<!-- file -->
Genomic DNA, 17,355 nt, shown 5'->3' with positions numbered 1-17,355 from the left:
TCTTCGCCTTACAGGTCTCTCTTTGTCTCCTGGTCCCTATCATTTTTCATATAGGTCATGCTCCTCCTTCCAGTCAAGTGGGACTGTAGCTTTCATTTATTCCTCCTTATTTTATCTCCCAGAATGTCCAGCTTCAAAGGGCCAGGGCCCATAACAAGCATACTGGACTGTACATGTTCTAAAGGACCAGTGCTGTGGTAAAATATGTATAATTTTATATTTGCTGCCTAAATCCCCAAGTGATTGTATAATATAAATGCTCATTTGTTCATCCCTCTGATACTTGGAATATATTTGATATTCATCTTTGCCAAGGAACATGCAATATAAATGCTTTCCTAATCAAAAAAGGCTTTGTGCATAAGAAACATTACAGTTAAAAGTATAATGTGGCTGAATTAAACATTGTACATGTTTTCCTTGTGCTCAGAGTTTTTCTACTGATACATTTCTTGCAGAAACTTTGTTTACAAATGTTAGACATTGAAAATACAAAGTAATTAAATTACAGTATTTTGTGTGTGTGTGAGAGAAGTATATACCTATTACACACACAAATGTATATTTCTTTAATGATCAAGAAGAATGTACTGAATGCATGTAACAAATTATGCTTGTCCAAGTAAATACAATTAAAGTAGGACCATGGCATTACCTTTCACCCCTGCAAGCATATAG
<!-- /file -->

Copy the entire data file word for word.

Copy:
Genomic DNA, 17,355 nt, shown 5'->3' with positions numbered 1-17,355 from the left:
TCTTCGCCTTACAGGTCTCTCTTTGTCTCCTGGTCCCTATCATTTTTCATATAGGTCATGCTCCTCCTTCCAGTCAAGTGGGACTGTAGCTTTCATTTATTCCTCCTTATTTTATCTCCCAGAATGTCCAGCTTCAAAGGGCCAGGGCCCATAACAAGCATACTGGACTGTACATGTTCTAAAGGACCAGTGCTGTGGTAAAATATGTATAATTTTATATTTGCTGCCTAAATCCCCAAGTGATTGTATAATATAAATGCTCATTTGTTCATCCCTCTGATACTTGGAATATATTTGATATTCATCTTTGCCAAGGAACATGCAATATAAATGCTTTCCTAATCAAAAAAGGCTTTGTGCATAAGAAACATTACAGTTAAAAGTATAATGTGGCTGAATTAAACATTGTACATGTTTTCCTTGTGCTCAGAGTTTTTCTACTGATACATTTCTTGCAGAAACTTTGTTTACAAATGTTAGACATTGAAAATACAAAGTAATTAAATTACAGTATTTTGTGTGTGTGTGAGAGAAGTATATACCTATTACACACACAAATGTATATTTCTTTAATGATCAAGAAGAATGTACTGAATGCATGTAACAAATTATGCTTGTCCAAGTAAATACAATTAAAGTAGGACCATGGCATTACCTTTCACCCCTGCAAGCATATAG